The Most Sacred Heart of Jesus is depicted in a stained-glass window at St. Andrew Church in Sag Harbor, N.Y. CNS photo/Gregory A. Shemitz

Editorial: Preferences, questions, paradoxes

  • June 6, 2024

Concluding his letter to the Catholic faithful on devotion to the Sacred Heart of Jesus during June, Archbishop Francis Leo offers vital watchwords for the current moment and mood. 

“Let us prefer Christ to politicization, devotion to guile, grace to odium, truth to ideology,” Toronto’s Archbishop says in appealing directly to his flock in the archdiocese and indirectly to Catholics everywhere.

There are echoes in the 15-word sentence to the precautions of Pope Francis throughout his pontificate, to the discernments of Pope Benedict in encyclicals such as Deus Caritas Est, and to the courage of St. John Paul II in his historic commitment to bringing freedom through Christ.

On its face, it is a disarmingly straightforward urging from the shepherd to his sheep. What sentient Christian, what Catholics, could fail to nod their heads, smile yes, feel a heartfelt surge of: “That is surely what I will do”?

Yet as the summation of a 1,700-word teaching document, the Archbishop’s call to collective action is anything but a comfortable pass. True, it sets out that call with admirable Scriptural and magisterial clarity. But as intentional direction, it meets the classic test of being simple but not easy. Inviting us to amend our ways and grow in faith, it still raises an abundance of questions, each of which can be the instigation for profound self-examination and search for meaning.

Working from the middle of the sentence outward we can ask how, in the context of active faith, can devotion and guile be connected even as opposing forces. True, no Christians can be well with their souls if they “smile and smile yet be a villain.” But can we not be devout and simultaneously the bearers of an effective poker face? As part of any examination of conscience, the question bears pondering. 

Likewise, the preference for grace over odium. Sure, we’re all very much for the former over the latter. But then there are the Misfit’s words in Flannery O’Connor’s classic short story “A Good Man is Hard to Find.” As the Misfit says to the odious grandmother who begs forgiveness at the hour of her own murder: “She would of been a good woman if it had been someone there to shoot her every minute of her life.” Grace above odium, yes, but how to get from fallen here to risen there in the course of an ordinary life?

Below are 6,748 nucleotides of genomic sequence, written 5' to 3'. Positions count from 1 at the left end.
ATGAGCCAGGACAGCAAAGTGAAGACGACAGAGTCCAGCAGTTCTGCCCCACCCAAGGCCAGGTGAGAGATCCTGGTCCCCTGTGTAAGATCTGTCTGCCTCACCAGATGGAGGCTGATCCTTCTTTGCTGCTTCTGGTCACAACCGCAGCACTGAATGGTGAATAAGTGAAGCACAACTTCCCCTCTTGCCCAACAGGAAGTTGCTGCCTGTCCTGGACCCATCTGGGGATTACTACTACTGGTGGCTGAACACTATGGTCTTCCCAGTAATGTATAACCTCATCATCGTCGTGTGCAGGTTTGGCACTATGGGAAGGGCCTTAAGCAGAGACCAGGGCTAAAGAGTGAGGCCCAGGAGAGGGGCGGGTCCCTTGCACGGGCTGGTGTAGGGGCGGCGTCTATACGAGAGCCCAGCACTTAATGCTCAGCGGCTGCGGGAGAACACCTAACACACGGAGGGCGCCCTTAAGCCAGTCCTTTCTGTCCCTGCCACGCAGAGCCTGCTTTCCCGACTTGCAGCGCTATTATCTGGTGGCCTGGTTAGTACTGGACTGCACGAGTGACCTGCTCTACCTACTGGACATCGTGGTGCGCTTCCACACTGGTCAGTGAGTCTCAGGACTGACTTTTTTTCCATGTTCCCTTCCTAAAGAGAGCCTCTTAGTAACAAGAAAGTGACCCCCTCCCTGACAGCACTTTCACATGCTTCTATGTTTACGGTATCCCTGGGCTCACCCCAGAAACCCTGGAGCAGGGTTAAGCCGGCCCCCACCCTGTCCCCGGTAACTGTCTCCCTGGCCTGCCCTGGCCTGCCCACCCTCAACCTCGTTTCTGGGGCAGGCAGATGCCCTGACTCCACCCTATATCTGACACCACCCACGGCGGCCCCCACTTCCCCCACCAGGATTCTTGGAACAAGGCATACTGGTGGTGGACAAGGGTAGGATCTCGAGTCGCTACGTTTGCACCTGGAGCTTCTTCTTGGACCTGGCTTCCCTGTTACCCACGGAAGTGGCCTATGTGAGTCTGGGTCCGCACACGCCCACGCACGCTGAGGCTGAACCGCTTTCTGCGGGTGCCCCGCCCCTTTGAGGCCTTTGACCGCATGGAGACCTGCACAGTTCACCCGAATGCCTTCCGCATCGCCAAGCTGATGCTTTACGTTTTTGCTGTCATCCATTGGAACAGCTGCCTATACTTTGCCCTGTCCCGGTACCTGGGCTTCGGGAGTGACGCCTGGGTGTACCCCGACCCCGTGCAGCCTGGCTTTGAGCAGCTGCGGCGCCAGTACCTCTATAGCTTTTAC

The bookends of Leo’s sentence have the most direct applicability to public life, and so are probably the most compellingly perplexing for our agency as Catholics. What, bluntly, does a preference for Christ over “politicization” mean? What, as they say in Quebec, does it eat in winter? In other words, what acts constitute its test? How do we know when we’re putting our thumbs on the “politicization” scale to tilt it away from Christ?  The questions are not mere rhetorical refutations. They’re catalysts for awareness of the foundation of our faith: When in doubt, the correct answer is Christ. The first step is recognizing the doubt. 

Even that runs up against the hard wall of current reality vis-a-vis preference of truth over ideology. Daily, we can witness the vanishing point where ideological belief and truth seem inseparable, or at least indistinguishable. We live, after all, in the moment of “my truth” when one’s particular way of seeing the world — one’s ideological lens — no longer just explains the world as it might be but recreates it in one’s own image as truth. No matter if those “re-creations” are half-understood borrowings from someone else’s speculative fictions, the operating principle of the day is that all must be accepted as equally (equitably?) valid. In such a world, to borrow a phrase from a certain Mr. P. Pilate: “What is truth?”

The clear and present Catholic answer is in the very purpose of Archbishop Leo’s call: Devotion to the Sacred Heart of Jesus. It is, in an invigorating paradox, an answer we must insist upon for ourselves but which we can no longer rely upon to be understood, much less functional, in the world around us. Of course, such was the state of the world as well when Our Lord was incarnate among us, which is the paradox at the heart of our faith. It is what makes Archbishop Leo’s watchwords so vital for this month of June, for the current mood and moment, but most of all for Catholic life at all times in all places. 

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